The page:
Another common problem is the approach adopted to calculate liabilities where information has not been kept. Banks can normally provide statements for up to ten years so where a separate bank account has been used to receive income and meet expenses the exercise may be made easier. Where records are not available but ownership for a longer period is known due to land registry records, the exercise requires more creativity. A method of extrapolation could be proposed maybe reducing income by inflation or records of average rents in an area. This is however, not accurate and the property may have had non-tenanted periods. In between tenancies, repairs and maintenance may have been undertaken and it may be difficult to demonstrate expenses incurred or whether they are capital or revenue in nature. Often, property owners take photographs of work undertaken on property and this may demonstrate the expense incurred leaving the quantum of expenditure open to negotiation. HMRC may not accept the expenditure in the absence of primary evidence although where an agent has experience with other cases, this may leverage an agreement since all taxpayers should be treated fairly.

The digital disclosure service is for disclosing income and not the disposal of a property. Many second property owners have ended up with a rental property by virtue of letting out a previous home. There are specific rules for calculating gains on former main residences that could substantially reduce the taxable gain. The tax free period of occupation may be extended by reliefs where the property was vacated for work reasons and all former main residences qualify for a deemed period of occupation after the property is no longer the main residence. The rules have undergone substantial change over the years and the historic entitlement to reliefs is greater than that available today. However, the law at the time the property was disposed of is relevant and not the rules today. Knowing the correct treatment could reduce liabilities significantly. Whilst it may be expected that HMRC will also adopt the correct rules, this is not always the case!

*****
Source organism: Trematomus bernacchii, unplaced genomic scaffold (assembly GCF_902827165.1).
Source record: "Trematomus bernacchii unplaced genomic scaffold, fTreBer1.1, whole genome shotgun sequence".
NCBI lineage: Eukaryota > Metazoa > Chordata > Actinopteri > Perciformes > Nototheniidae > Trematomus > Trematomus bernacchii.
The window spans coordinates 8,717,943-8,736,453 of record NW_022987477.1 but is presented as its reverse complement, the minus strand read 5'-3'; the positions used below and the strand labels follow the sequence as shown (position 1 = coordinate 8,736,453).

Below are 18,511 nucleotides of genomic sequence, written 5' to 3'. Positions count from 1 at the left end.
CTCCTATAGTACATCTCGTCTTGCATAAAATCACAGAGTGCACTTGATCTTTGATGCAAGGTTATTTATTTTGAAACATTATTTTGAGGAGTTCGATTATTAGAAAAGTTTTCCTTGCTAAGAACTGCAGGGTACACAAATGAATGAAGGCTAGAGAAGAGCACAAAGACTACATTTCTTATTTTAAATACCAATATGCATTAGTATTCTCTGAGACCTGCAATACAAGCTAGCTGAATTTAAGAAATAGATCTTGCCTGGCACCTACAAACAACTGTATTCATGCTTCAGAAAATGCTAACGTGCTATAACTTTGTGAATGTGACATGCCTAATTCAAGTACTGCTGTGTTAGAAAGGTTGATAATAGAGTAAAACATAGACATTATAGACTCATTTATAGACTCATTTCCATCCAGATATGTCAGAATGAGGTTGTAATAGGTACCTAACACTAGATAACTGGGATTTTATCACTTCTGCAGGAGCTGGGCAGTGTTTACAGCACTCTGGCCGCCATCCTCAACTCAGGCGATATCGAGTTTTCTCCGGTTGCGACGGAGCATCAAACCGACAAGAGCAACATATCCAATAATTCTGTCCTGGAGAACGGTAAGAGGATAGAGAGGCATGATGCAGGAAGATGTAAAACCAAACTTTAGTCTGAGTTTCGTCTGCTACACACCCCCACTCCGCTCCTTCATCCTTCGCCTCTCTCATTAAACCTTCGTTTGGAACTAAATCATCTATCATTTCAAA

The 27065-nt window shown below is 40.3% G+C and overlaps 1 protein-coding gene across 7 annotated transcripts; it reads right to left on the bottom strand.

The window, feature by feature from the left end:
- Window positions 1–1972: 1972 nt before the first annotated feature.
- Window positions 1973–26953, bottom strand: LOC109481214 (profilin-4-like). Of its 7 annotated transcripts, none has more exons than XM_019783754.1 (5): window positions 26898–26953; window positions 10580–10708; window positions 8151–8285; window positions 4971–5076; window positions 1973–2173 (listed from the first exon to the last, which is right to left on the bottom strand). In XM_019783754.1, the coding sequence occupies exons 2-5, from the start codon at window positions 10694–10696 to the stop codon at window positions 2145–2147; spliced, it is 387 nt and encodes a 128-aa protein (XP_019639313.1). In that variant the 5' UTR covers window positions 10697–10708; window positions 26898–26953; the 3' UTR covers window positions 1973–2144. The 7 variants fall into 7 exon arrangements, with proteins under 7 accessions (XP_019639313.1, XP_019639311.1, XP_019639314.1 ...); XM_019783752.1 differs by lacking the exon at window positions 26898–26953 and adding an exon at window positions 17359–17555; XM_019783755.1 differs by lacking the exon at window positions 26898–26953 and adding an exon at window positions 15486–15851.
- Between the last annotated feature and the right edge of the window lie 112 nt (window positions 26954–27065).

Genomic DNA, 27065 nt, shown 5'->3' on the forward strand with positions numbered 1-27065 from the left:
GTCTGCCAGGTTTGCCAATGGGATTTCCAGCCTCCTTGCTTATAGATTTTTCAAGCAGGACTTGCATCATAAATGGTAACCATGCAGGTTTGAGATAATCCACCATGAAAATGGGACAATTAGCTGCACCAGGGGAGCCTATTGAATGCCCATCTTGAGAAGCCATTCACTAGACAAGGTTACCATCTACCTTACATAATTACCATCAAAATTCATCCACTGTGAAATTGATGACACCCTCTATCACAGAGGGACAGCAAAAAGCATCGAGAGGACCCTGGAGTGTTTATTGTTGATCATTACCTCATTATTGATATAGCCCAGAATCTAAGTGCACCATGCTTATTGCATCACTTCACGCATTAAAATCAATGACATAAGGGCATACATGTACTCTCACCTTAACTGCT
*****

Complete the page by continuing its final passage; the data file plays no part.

Before making a disclosure, you should consider all the potential mitigating factors and consider the best way to present these. The disclosure facility doesn’t permit all relevant facts to be presented and often it will be necessary to prepare a proper analysis in the form of a disclosure report that is subsequently presented to HMRC.

If you have undisclosed rental income or have disposed of a property and not reported the gain to HMRC, it will be worth considering your options. Property ownership and whether occupied by the owner is easy for HMRC to identify. In fact, they already know. HMRC database identified owners of second properties over five years ago. The number of owners was considerable and HMRC has slowly been working their way through such identified owners. Due to resources, HMRC has been unable to simply approach all owners and instead offered the let property campaign for people to come forward. Those that haven’t come forward will eventually be targeted and their continued non-disclosure is likely to result in HMRC pursuing higher penalties and possibly taking a more aggressive stance.

We have recently written a article on what a Let Property Campaign disclosure looks like. It can be read here